I ran into quite a few issues where Selenium did not want to play nice with Sencha Touch. Additionally, Sencha Touch only works in web kit enabled browers, so that rules out using the Selenium IDE to troubleshoot issues.
Here is a list of issues and their solutions:
Problem: How to click on a Sencha Touch button? The built in Selenium click, click_at, etc methods would not work.
Solution: Fake out a Sencha Touch tap event by using the following steps:
Problem: How to select a Sencha Drop Down? The built in Selenium click, click_at, etc methods would not work AND the above "tap" method failed as well.
Solution: Fake out this event by using the fire_event method and sending the event "click" on the drop down div.
Problem: How to submit a form by emulating the "Go" button on the mobile device?
Solution: Once again that fire_event method will work! Send the event "submit" to the form element. It also works to send the Native Key Press for enter, but this caused issues when running the Selenium tests. It would only work if I manually selected the browser window while Selenium ran. The browser had to be "on top" in order for the Native Key Press to occur. The Native Key Press idea information can be found here.
Problem: How to find all these elements when the ids are dynamically/erratically updating?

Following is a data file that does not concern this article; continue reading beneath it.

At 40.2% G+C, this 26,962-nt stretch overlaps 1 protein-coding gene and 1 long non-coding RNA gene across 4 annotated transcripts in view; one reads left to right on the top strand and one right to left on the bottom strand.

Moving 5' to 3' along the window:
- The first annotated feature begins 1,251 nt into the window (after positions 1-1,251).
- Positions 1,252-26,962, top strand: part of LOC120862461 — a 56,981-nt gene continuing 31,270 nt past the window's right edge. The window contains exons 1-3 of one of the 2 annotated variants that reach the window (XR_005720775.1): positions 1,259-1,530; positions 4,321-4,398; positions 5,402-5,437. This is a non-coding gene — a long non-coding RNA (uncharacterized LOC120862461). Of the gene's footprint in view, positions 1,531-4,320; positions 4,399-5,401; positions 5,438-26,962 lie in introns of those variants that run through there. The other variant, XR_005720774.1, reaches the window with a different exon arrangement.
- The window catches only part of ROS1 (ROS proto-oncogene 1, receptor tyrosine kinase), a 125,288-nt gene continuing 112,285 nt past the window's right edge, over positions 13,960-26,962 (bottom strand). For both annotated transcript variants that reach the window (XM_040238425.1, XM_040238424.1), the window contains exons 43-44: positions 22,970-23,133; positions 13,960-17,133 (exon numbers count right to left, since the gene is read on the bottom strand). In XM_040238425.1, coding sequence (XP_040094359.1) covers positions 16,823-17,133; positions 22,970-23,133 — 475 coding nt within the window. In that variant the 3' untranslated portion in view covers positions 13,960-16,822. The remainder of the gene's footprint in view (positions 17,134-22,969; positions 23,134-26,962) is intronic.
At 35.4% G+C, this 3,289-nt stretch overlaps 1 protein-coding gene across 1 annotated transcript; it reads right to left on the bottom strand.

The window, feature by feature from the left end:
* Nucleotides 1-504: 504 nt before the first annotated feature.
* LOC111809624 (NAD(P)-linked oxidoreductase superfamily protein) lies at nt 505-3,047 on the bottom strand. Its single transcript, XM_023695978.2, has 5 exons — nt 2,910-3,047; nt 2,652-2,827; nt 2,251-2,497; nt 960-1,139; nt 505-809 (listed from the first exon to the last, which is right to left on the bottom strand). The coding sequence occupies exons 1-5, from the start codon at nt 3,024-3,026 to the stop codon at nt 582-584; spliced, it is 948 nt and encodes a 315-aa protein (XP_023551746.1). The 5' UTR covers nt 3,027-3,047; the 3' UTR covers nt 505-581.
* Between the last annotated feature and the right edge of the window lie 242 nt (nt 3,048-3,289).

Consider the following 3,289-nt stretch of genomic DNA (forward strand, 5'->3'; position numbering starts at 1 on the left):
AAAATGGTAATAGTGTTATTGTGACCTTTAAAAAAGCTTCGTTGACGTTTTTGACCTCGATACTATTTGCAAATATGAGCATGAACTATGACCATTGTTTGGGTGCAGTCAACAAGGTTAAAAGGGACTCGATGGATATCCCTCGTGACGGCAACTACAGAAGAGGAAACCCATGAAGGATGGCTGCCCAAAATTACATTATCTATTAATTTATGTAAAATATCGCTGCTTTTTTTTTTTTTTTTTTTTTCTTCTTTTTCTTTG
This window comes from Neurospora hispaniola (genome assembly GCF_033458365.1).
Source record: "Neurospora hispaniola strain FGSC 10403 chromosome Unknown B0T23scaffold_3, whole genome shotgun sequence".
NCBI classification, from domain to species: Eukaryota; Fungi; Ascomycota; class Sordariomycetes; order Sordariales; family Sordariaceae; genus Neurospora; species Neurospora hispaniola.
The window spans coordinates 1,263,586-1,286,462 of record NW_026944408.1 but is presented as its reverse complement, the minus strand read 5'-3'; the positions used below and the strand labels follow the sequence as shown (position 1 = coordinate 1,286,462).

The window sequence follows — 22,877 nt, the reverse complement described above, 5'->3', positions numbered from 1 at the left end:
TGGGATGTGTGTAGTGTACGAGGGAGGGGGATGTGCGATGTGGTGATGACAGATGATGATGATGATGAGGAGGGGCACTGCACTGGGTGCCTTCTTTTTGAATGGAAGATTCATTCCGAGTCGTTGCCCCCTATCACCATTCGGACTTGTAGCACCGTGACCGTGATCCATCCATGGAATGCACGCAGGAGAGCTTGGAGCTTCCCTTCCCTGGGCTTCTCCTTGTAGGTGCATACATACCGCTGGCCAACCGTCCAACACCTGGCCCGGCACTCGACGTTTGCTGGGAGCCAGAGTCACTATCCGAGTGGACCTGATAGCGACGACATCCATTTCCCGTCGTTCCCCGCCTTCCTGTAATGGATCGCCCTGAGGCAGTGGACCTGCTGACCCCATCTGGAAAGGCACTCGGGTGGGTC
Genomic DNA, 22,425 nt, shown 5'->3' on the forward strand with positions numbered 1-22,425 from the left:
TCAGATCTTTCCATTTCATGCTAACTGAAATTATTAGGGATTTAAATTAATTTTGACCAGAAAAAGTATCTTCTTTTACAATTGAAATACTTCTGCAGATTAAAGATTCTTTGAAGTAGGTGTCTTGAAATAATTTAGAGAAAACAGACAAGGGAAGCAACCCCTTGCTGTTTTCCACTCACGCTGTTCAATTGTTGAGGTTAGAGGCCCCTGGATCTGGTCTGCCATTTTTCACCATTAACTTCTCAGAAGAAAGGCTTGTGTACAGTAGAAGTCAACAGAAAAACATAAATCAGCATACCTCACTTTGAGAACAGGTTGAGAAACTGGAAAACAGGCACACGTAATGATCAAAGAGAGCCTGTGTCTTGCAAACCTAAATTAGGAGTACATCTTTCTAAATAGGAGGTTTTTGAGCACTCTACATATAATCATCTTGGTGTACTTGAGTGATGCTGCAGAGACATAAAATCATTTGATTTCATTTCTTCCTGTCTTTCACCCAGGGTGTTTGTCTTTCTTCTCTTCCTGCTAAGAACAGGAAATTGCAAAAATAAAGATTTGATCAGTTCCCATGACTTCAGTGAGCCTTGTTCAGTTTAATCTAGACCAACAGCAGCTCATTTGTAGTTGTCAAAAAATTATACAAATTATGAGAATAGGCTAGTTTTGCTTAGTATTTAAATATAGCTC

Bad Solution: Create extra super long xpaths until you go crazy.
Problem from Bad Solution: The tests will not be reliable. I noticed when I would start the xpaths at the good ol' HTML element and work my way down through the DOM, my tests were super flaky. Nine times out of ten the test would pass, but one random time it would fail saying it could not find whatever element. Yet nothing in the code nor test would have changed? Even running the same test in a row a few times would cause this. My theory is that something somewhere in the DOM is flaking out on us and therefore, causing the xpaths to be incorrect...."occasionally".
Solution: Yell, kick, and scream until unique hard-coded IDs can be used on at least some elements. I think someone told me the Sencha people advised against using unique hard-coded IDs, which makes me wonder if their QA team does automation... It appears that the developers don't create most of the elements themselves, they are automatically created by the Sencha Touch Framework, so all unique hard-coded IDs is not something they can do. However, if the elements' start with tag that has a unique hard-coded ID, then the xpath can be much shorter and therefore less likely to be flaky. For example, if the input field is composed of several divs, spans, etc all created by Sencha Touch, give that top div containing those elements a nice unique hard-coded ID. Then the xpath could be shorted to something like "//div[@id='unique-never-change-me-please']/div/span".